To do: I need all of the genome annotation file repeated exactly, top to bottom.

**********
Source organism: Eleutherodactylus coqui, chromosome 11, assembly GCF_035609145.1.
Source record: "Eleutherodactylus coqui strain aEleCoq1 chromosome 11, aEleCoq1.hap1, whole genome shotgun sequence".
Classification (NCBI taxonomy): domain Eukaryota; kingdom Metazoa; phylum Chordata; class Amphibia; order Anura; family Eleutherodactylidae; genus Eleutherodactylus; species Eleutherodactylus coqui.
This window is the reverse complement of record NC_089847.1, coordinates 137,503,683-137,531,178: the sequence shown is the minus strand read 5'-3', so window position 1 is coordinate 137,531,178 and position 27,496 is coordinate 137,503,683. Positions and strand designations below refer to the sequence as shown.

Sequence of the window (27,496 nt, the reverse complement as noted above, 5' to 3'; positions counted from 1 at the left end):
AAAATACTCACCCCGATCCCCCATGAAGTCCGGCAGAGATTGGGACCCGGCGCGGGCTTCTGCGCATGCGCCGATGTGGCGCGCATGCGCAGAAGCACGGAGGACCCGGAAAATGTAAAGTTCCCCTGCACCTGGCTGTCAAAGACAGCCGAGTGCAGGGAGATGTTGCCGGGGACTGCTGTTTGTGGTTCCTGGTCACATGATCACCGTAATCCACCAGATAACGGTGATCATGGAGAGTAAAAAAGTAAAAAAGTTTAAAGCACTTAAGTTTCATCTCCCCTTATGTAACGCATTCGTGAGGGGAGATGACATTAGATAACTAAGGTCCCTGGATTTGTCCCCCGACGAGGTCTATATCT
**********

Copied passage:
Source organism: Eleutherodactylus coqui, chromosome 11, assembly GCF_035609145.1.
Source record: "Eleutherodactylus coqui strain aEleCoq1 chromosome 11, aEleCoq1.hap1, whole genome shotgun sequence".
Classification (NCBI taxonomy): domain Eukaryota; kingdom Metazoa; phylum Chordata; class Amphibia; order Anura; family Eleutherodactylidae; genus Eleutherodactylus; species Eleutherodactylus coqui.
This window is the reverse complement of record NC_089847.1, coordinates 137,503,683-137,531,178: the sequence shown is the minus strand read 5'-3', so window position 1 is coordinate 137,531,178 and position 27,496 is coordinate 137,503,683. Positions and strand designations below refer to the sequence as shown.

Sequence of the window (27,496 nt, the reverse complement as noted above, 5' to 3'; positions counted from 1 at the left end):
AAAATACTCACCCCGATCCCCCATGAAGTCCGGCAGAGATTGGGACCCGGCGCGGGCTTCTGCGCATGCGCCGATGTGGCGCGCATGCGCAGAAGCACGGAGGACCCGGAAAATGTAAAGTTCCCCTGCACCTGGCTGTCAAAGACAGCCGAGTGCAGGGAGATGTTGCCGGGGACTGCTGTTTGTGGTTCCTGGTCACATGATCACCGTAATCCACCAGATAACGGTGATCATGGAGAGTAAAAAAGTAAAAAAGTTTAAAGCACTTAAGTTTCATCTCCCCTTATGTAACGCATTCGTGAGGGGAGATGACATTAGATAACTAAGGTCCCTGGATTTGTCCCCCGACGAGGTCTATATCT